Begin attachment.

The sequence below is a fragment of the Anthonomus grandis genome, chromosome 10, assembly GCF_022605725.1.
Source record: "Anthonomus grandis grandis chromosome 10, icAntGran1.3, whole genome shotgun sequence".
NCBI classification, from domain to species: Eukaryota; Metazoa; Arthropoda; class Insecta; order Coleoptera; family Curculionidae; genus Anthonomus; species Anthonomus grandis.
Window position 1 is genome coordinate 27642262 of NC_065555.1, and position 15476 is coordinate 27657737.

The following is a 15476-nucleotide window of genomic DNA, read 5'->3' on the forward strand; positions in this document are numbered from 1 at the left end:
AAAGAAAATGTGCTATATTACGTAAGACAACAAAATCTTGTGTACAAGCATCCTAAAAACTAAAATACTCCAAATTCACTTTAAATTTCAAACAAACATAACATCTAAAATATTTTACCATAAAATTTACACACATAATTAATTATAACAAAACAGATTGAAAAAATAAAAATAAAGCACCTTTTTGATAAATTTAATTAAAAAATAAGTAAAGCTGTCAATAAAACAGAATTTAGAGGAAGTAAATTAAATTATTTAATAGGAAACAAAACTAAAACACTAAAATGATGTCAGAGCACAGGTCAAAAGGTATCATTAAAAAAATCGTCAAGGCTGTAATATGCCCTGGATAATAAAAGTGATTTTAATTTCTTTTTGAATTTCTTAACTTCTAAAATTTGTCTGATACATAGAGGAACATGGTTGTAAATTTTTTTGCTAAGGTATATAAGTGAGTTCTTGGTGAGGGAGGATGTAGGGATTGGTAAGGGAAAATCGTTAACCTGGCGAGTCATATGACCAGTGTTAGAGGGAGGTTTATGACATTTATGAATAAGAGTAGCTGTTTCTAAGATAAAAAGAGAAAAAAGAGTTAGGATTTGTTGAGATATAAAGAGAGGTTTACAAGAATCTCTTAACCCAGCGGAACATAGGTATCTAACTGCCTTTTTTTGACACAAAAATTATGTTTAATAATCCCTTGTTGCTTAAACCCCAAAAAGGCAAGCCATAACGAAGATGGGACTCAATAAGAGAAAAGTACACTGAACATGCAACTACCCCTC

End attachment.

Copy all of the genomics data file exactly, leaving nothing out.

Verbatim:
The sequence below is a fragment of the Anthonomus grandis genome, chromosome 10, assembly GCF_022605725.1.
Source record: "Anthonomus grandis grandis chromosome 10, icAntGran1.3, whole genome shotgun sequence".
NCBI classification, from domain to species: Eukaryota; Metazoa; Arthropoda; class Insecta; order Coleoptera; family Curculionidae; genus Anthonomus; species Anthonomus grandis.
Window position 1 is genome coordinate 27642262 of NC_065555.1, and position 15476 is coordinate 27657737.

The following is a 15476-nucleotide window of genomic DNA, read 5'->3' on the forward strand; positions in this document are numbered from 1 at the left end:
AAAGAAAATGTGCTATATTACGTAAGACAACAAAATCTTGTGTACAAGCATCCTAAAAACTAAAATACTCCAAATTCACTTTAAATTTCAAACAAACATAACATCTAAAATATTTTACCATAAAATTTACACACATAATTAATTATAACAAAACAGATTGAAAAAATAAAAATAAAGCACCTTTTTGATAAATTTAATTAAAAAATAAGTAAAGCTGTCAATAAAACAGAATTTAGAGGAAGTAAATTAAATTATTTAATAGGAAACAAAACTAAAACACTAAAATGATGTCAGAGCACAGGTCAAAAGGTATCATTAAAAAAATCGTCAAGGCTGTAATATGCCCTGGATAATAAAAGTGATTTTAATTTCTTTTTGAATTTCTTAACTTCTAAAATTTGTCTGATACATAGAGGAACATGGTTGTAAATTTTTTTGCTAAGGTATATAAGTGAGTTCTTGGTGAGGGAGGATGTAGGGATTGGTAAGGGAAAATCGTTAACCTGGCGAGTCATATGACCAGTGTTAGAGGGAGGTTTATGACATTTATGAATAAGAGTAGCTGTTTCTAAGATAAAAAGAGAAAAAAGAGTTAGGATTTGTTGAGATATAAAGAGAGGTTTACAAGAATCTCTTAACCCAGCGGAACATAGGTATCTAACTGCCTTTTTTTGACACAAAAATTATGTTTAATAATCCCTTGTTGCTTAAACCCCAAAAAGGCAAGCCATAACGAAGATGGGACTCAATAAGAGAAAAGTACACTGAACATGCAACTACCCCTC